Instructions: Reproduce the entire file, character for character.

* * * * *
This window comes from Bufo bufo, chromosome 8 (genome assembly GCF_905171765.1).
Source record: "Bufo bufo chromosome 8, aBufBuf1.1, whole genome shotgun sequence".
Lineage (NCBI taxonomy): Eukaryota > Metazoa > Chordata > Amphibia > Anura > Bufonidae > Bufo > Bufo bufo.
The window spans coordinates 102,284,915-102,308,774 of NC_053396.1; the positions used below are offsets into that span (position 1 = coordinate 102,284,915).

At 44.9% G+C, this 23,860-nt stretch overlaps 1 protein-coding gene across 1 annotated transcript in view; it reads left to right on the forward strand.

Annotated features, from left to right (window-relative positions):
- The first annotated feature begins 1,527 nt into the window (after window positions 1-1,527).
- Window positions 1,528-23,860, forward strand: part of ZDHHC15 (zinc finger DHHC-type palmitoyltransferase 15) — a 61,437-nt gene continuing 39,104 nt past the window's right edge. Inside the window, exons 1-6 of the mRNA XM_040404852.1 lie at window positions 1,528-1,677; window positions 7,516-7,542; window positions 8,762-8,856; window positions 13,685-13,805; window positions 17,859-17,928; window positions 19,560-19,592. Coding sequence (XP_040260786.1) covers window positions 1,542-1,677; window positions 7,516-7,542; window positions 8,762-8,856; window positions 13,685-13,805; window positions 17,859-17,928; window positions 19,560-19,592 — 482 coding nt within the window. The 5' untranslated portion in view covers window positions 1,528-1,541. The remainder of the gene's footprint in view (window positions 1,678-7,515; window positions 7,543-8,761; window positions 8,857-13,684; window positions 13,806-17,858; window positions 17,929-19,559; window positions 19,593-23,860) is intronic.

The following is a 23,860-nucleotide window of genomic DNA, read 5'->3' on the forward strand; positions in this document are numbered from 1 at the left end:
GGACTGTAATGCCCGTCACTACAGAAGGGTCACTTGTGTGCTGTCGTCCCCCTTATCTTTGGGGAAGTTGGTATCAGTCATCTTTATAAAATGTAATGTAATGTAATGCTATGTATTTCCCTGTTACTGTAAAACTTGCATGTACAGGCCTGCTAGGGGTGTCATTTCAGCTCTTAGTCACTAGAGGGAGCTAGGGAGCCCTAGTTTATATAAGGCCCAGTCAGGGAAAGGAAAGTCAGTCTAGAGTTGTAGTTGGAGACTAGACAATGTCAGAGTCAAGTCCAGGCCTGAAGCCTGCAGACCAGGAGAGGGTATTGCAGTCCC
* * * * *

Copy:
This window comes from Bufo bufo, chromosome 8 (genome assembly GCF_905171765.1).
Source record: "Bufo bufo chromosome 8, aBufBuf1.1, whole genome shotgun sequence".
Lineage (NCBI taxonomy): Eukaryota > Metazoa > Chordata > Amphibia > Anura > Bufonidae > Bufo > Bufo bufo.
The window spans coordinates 102,284,915-102,308,774 of NC_053396.1; the positions used below are offsets into that span (position 1 = coordinate 102,284,915).

At 44.9% G+C, this 23,860-nt stretch overlaps 1 protein-coding gene across 1 annotated transcript in view; it reads left to right on the forward strand.

Annotated features, from left to right (window-relative positions):
- The first annotated feature begins 1,527 nt into the window (after window positions 1-1,527).
- Window positions 1,528-23,860, forward strand: part of ZDHHC15 (zinc finger DHHC-type palmitoyltransferase 15) — a 61,437-nt gene continuing 39,104 nt past the window's right edge. Inside the window, exons 1-6 of the mRNA XM_040404852.1 lie at window positions 1,528-1,677; window positions 7,516-7,542; window positions 8,762-8,856; window positions 13,685-13,805; window positions 17,859-17,928; window positions 19,560-19,592. Coding sequence (XP_040260786.1) covers window positions 1,542-1,677; window positions 7,516-7,542; window positions 8,762-8,856; window positions 13,685-13,805; window positions 17,859-17,928; window positions 19,560-19,592 — 482 coding nt within the window. The 5' untranslated portion in view covers window positions 1,528-1,541. The remainder of the gene's footprint in view (window positions 1,678-7,515; window positions 7,543-8,761; window positions 8,857-13,684; window positions 13,806-17,858; window positions 17,929-19,559; window positions 19,593-23,860) is intronic.

The following is a 23,860-nucleotide window of genomic DNA, read 5'->3' on the forward strand; positions in this document are numbered from 1 at the left end:
GGACTGTAATGCCCGTCACTACAGAAGGGTCACTTGTGTGCTGTCGTCCCCCTTATCTTTGGGGAAGTTGGTATCAGTCATCTTTATAAAATGTAATGTAATGTAATGCTATGTATTTCCCTGTTACTGTAAAACTTGCATGTACAGGCCTGCTAGGGGTGTCATTTCAGCTCTTAGTCACTAGAGGGAGCTAGGGAGCCCTAGTTTATATAAGGCCCAGTCAGGGAAAGGAAAGTCAGTCTAGAGTTGTAGTTGGAGACTAGACAATGTCAGAGTCAAGTCCAGGCCTGAAGCCTGCAGACCAGGAGAGGGTATTGCAGTCCC